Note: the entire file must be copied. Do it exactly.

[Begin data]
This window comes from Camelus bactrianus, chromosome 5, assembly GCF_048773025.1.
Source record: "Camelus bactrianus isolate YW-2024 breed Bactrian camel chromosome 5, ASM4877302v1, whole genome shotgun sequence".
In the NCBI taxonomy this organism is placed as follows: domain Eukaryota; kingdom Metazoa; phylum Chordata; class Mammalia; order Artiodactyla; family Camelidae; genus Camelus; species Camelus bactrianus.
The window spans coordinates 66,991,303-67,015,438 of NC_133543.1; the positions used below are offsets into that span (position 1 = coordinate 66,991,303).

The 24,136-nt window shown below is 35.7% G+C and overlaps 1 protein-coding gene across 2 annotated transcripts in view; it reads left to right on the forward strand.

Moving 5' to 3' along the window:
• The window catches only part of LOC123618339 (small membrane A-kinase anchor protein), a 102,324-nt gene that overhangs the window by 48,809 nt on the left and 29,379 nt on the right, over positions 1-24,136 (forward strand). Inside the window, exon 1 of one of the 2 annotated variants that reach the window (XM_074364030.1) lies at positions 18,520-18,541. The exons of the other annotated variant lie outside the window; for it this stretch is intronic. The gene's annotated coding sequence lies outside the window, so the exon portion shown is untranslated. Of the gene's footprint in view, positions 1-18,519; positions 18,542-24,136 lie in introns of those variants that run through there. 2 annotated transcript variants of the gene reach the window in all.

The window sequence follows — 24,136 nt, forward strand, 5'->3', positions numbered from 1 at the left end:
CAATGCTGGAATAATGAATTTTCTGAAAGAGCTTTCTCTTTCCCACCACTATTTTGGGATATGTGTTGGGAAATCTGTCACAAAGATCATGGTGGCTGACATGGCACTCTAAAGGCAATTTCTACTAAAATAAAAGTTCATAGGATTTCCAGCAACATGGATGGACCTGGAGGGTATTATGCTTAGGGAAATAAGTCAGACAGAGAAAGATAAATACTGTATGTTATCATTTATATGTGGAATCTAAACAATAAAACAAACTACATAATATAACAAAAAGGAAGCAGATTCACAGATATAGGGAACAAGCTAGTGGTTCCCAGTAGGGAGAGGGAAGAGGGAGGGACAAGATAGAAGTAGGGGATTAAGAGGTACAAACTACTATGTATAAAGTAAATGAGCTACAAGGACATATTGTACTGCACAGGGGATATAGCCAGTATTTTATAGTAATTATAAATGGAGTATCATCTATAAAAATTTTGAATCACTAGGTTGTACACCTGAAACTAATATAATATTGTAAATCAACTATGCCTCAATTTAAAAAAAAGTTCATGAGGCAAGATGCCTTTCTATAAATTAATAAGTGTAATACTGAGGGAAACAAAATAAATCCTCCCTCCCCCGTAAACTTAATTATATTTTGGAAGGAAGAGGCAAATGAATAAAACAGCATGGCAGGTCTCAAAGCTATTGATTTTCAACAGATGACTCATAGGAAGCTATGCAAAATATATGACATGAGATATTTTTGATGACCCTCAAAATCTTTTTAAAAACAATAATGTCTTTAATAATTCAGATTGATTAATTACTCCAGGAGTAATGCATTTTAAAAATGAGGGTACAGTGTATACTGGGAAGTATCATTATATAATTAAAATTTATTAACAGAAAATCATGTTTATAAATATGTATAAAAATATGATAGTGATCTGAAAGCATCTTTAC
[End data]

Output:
This window comes from Camelus bactrianus, chromosome 5, assembly GCF_048773025.1.
Source record: "Camelus bactrianus isolate YW-2024 breed Bactrian camel chromosome 5, ASM4877302v1, whole genome shotgun sequence".
In the NCBI taxonomy this organism is placed as follows: domain Eukaryota; kingdom Metazoa; phylum Chordata; class Mammalia; order Artiodactyla; family Camelidae; genus Camelus; species Camelus bactrianus.
The window spans coordinates 66,991,303-67,015,438 of NC_133543.1; the positions used below are offsets into that span (position 1 = coordinate 66,991,303).

The 24,136-nt window shown below is 35.7% G+C and overlaps 1 protein-coding gene across 2 annotated transcripts in view; it reads left to right on the forward strand.

Moving 5' to 3' along the window:
• The window catches only part of LOC123618339 (small membrane A-kinase anchor protein), a 102,324-nt gene that overhangs the window by 48,809 nt on the left and 29,379 nt on the right, over positions 1-24,136 (forward strand). Inside the window, exon 1 of one of the 2 annotated variants that reach the window (XM_074364030.1) lies at positions 18,520-18,541. The exons of the other annotated variant lie outside the window; for it this stretch is intronic. The gene's annotated coding sequence lies outside the window, so the exon portion shown is untranslated. Of the gene's footprint in view, positions 1-18,519; positions 18,542-24,136 lie in introns of those variants that run through there. 2 annotated transcript variants of the gene reach the window in all.

The window sequence follows — 24,136 nt, forward strand, 5'->3', positions numbered from 1 at the left end:
CAATGCTGGAATAATGAATTTTCTGAAAGAGCTTTCTCTTTCCCACCACTATTTTGGGATATGTGTTGGGAAATCTGTCACAAAGATCATGGTGGCTGACATGGCACTCTAAAGGCAATTTCTACTAAAATAAAAGTTCATAGGATTTCCAGCAACATGGATGGACCTGGAGGGTATTATGCTTAGGGAAATAAGTCAGACAGAGAAAGATAAATACTGTATGTTATCATTTATATGTGGAATCTAAACAATAAAACAAACTACATAATATAACAAAAAGGAAGCAGATTCACAGATATAGGGAACAAGCTAGTGGTTCCCAGTAGGGAGAGGGAAGAGGGAGGGACAAGATAGAAGTAGGGGATTAAGAGGTACAAACTACTATGTATAAAGTAAATGAGCTACAAGGACATATTGTACTGCACAGGGGATATAGCCAGTATTTTATAGTAATTATAAATGGAGTATCATCTATAAAAATTTTGAATCACTAGGTTGTACACCTGAAACTAATATAATATTGTAAATCAACTATGCCTCAATTTAAAAAAAAGTTCATGAGGCAAGATGCCTTTCTATAAATTAATAAGTGTAATACTGAGGGAAACAAAATAAATCCTCCCTCCCCCGTAAACTTAATTATATTTTGGAAGGAAGAGGCAAATGAATAAAACAGCATGGCAGGTCTCAAAGCTATTGATTTTCAACAGATGACTCATAGGAAGCTATGCAAAATATATGACATGAGATATTTTTGATGACCCTCAAAATCTTTTTAAAAACAATAATGTCTTTAATAATTCAGATTGATTAATTACTCCAGGAGTAATGCATTTTAAAAATGAGGGTACAGTGTATACTGGGAAGTATCATTATATAATTAAAATTTATTAACAGAAAATCATGTTTATAAATATGTATAAAAATATGATAGTGATCTGAAAGCATCTTTAC